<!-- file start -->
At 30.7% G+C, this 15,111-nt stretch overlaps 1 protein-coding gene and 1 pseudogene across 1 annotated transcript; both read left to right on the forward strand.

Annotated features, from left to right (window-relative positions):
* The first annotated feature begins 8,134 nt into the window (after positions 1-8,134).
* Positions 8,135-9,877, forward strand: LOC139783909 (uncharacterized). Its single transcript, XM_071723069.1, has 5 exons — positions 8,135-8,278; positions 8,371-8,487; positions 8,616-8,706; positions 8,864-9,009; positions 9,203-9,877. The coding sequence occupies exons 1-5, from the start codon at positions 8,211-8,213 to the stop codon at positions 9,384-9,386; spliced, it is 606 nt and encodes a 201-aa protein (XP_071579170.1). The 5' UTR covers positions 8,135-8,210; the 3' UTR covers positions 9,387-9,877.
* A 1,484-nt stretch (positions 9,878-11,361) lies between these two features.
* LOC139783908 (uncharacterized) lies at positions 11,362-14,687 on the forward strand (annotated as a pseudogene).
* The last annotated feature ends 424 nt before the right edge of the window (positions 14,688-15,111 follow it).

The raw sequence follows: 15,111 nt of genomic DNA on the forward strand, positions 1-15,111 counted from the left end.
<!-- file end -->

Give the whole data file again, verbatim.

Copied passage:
At 30.7% G+C, this 15,111-nt stretch overlaps 1 protein-coding gene and 1 pseudogene across 1 annotated transcript; both read left to right on the forward strand.

Annotated features, from left to right (window-relative positions):
* The first annotated feature begins 8,134 nt into the window (after positions 1-8,134).
* Positions 8,135-9,877, forward strand: LOC139783909 (uncharacterized). Its single transcript, XM_071723069.1, has 5 exons — positions 8,135-8,278; positions 8,371-8,487; positions 8,616-8,706; positions 8,864-9,009; positions 9,203-9,877. The coding sequence occupies exons 1-5, from the start codon at positions 8,211-8,213 to the stop codon at positions 9,384-9,386; spliced, it is 606 nt and encodes a 201-aa protein (XP_071579170.1). The 5' UTR covers positions 8,135-8,210; the 3' UTR covers positions 9,387-9,877.
* A 1,484-nt stretch (positions 9,878-11,361) lies between these two features.
* LOC139783908 (uncharacterized) lies at positions 11,362-14,687 on the forward strand (annotated as a pseudogene).
* The last annotated feature ends 424 nt before the right edge of the window (positions 14,688-15,111 follow it).

The raw sequence follows: 15,111 nt of genomic DNA on the forward strand, positions 1-15,111 counted from the left end.